Restoring Previous States

Hey, I’m looking to use MAAS to automatically set up my network on boot. I’d like to be able to wipe my whole network and then automatically restore it to its previous state. Does anyone know how I can save the settings I use to provision machines and then re-apply those settings later on down the road after everything gets wiped?

Also, is there a way I can make MAAS automatically configure machines instead of having to push buttons in the UI? The UI is a nice feature but I’d like to be able to map MAC addresses to specific configurations after they are created in the UI the first time around.

Can you explain more about “wiping your whole network?” Do you mean you’d like to destroy your netplan.yaml file and have MAAS re-build the networking configuration on subsequent boots on a single/multiple servers? Or are you talking about rebuilding all servers on a network?

In what way are you wiping the network settings on the deployed servers?

You can’t change the network configuration for a deployed server in MAAS via the GUI, but you can change it via the CLI/API, however, the change won’t be passed down to the machine until it’s released and re-deployed.

As for automatically configuring machines, I’d recommend automating your configuration via MAAS API or MAAS CLI directly. You can query all machines, search for the MAC address you want to configure, grab whatever machine ID that MAC address exists on, and then perform any queries and changes needed after commissioning, but before deployment.

I believe there are also system profiles you can use to create a generic systems configuration which you could apply to new machines if you’re intending to configure several machines with the same network, operating system, and storage configurations.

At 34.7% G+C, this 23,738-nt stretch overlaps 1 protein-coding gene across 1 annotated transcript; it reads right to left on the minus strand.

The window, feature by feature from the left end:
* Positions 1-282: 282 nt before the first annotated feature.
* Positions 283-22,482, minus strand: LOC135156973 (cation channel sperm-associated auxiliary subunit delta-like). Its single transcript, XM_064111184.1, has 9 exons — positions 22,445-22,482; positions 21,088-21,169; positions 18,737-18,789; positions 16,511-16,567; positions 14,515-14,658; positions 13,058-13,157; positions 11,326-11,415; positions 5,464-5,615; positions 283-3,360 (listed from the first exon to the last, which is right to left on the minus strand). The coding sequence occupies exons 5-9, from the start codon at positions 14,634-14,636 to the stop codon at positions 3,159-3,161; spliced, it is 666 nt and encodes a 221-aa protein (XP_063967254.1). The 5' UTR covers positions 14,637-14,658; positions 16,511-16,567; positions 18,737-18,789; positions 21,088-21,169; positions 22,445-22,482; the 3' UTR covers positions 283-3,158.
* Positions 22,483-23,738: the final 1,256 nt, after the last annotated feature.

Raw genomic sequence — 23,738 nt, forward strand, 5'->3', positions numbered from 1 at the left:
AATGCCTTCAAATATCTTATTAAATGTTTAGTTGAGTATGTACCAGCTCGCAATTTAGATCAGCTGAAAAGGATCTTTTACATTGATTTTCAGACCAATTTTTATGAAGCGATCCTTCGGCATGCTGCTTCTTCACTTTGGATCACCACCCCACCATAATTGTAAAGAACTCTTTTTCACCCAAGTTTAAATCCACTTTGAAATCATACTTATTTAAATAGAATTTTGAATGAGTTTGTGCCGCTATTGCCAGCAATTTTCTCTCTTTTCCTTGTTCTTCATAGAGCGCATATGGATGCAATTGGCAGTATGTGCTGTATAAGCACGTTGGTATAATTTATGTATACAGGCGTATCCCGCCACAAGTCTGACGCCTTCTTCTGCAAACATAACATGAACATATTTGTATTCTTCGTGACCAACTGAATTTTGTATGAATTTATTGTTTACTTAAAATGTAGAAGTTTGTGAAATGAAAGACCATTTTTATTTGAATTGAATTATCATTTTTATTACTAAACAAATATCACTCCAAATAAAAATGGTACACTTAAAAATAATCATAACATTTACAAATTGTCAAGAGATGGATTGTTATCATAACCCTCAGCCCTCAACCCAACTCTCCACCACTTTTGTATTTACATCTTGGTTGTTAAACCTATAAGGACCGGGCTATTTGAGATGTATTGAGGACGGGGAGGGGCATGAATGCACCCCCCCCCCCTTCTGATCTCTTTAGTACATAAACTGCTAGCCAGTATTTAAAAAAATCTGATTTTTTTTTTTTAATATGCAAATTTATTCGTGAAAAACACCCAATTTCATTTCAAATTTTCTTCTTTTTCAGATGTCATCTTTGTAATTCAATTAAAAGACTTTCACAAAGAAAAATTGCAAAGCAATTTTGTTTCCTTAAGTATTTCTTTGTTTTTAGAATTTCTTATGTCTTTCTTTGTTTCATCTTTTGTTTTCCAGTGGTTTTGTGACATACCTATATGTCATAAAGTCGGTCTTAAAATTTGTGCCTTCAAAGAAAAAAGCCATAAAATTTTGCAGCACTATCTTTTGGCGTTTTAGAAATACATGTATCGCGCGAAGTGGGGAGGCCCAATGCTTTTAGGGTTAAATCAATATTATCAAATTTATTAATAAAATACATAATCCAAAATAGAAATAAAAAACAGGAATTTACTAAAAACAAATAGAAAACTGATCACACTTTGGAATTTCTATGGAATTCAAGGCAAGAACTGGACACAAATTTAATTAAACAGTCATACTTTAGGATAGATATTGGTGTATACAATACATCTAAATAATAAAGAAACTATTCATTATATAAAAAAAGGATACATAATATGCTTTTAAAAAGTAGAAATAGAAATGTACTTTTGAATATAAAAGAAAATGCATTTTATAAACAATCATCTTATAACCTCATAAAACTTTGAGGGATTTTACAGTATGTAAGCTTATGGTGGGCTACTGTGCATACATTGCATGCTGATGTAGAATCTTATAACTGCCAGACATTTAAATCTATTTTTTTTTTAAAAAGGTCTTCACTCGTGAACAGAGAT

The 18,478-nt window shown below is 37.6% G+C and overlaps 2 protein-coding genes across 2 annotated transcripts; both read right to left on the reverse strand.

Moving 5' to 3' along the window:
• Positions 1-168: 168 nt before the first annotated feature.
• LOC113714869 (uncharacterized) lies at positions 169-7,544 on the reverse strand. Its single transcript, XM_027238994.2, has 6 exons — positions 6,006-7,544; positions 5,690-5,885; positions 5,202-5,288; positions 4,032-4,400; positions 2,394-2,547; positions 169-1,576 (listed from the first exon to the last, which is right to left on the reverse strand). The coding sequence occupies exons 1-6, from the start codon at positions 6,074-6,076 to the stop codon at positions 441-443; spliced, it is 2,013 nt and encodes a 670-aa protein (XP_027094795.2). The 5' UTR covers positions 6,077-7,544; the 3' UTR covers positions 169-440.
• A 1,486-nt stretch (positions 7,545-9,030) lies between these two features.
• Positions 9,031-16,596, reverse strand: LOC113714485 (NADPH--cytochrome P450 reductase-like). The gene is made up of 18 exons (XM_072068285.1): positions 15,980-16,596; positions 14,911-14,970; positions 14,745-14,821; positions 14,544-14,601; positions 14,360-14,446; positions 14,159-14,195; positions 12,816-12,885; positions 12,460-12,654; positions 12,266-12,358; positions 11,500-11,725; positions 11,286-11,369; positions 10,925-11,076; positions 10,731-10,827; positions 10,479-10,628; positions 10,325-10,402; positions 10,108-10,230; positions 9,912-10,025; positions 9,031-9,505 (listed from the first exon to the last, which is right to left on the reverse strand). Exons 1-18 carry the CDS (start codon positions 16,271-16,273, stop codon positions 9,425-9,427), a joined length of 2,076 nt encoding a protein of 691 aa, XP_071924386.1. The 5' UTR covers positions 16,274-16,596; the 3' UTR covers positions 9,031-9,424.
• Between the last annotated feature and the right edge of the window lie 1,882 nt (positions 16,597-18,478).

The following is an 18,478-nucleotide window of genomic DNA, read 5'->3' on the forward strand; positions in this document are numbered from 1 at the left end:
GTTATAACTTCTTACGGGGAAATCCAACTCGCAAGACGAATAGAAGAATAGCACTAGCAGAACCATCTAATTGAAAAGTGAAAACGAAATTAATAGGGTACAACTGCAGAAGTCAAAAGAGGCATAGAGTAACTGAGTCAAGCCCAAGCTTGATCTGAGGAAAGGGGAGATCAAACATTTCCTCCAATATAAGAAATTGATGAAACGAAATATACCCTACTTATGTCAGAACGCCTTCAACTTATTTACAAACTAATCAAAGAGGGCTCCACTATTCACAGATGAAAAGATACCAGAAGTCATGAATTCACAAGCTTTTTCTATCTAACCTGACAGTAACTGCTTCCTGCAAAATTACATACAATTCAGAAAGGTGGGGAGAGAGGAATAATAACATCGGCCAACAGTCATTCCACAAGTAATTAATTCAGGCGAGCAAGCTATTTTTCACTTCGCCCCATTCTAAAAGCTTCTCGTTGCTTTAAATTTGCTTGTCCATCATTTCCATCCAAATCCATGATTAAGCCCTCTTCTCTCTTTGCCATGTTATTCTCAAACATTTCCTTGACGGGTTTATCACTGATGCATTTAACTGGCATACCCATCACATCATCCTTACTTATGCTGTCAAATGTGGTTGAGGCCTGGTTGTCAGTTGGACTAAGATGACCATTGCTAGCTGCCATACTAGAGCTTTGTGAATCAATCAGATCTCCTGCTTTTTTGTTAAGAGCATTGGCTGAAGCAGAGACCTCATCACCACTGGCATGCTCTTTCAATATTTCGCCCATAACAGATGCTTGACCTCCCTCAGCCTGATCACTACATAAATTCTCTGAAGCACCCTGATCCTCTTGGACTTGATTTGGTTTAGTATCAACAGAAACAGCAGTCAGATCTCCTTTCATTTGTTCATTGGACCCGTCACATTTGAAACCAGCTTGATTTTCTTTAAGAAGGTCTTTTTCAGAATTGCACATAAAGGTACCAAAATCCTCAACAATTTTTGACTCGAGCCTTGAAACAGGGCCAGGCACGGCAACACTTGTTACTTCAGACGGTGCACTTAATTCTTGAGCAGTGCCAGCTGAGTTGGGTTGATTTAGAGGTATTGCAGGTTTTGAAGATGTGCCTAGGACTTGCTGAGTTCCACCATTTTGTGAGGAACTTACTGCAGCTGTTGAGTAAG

Hey @afreiberger – thank you so much for your response and guidance.

I’m basically looking to reformat every drive on the network by encrypting it and then erasing everything once per week. I’m not quite sure how this would be possible with a network that has about 20 drives currently. I also have learned the hard way that simply reformatting and reinstalling is not good enough to get rid of more modern malware. But I’d still like to stick to my plan and come up with something that can quickly reset itself so I can at least say to myself, “At least the malware owner has to manually type something to deliver me their next payload.” I already have a massive Ansible playbook that can provision the machines. All I need is the MAAS-provisioned systems with SSH access set up to come online in an automated way from “factory” state drives.

I really like MAAS because it seems like it’s capable of handling the reinstall process and it has a GUI which will be useful for other people leveraging my open source work. I’m designing the system to assume that all of the hard drives are completely wiped (except for the MAAS controller obviously) when MAAS begins provisioning them. I’d like to have MAAS run the installation and post-boot script with custom settings for each MAC address (i.e. it has to know which hard drive labels to format, the IP address, other cloud-config-like settings, the hostname, FQDN, etc.) – is it possible to save the provisioning profiles and automatically associate computers to those profiles based on MAC address if the systems come back online with wiped disks without any interaction from the GUI?

Great to hear about your use case Yaroch.

You could use the secure erase drive feature when you release the machines. If it’s in the GUI (which it is), then it should be in the API.

To programatically do what you want to do, you’d iterate over your machines by doing a machine listing. If you’ve got them already in an ansible inventory then you can iterate over that. Release all the machines and tell MAAS to securely erase their drives. After that they should all return to the ready state, and you can redeploy them.

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btw, maybe of interest is this new terraform provider which we haven’t released/tested properly yet, but we aim to do so next cycle (22.10). But it is here now: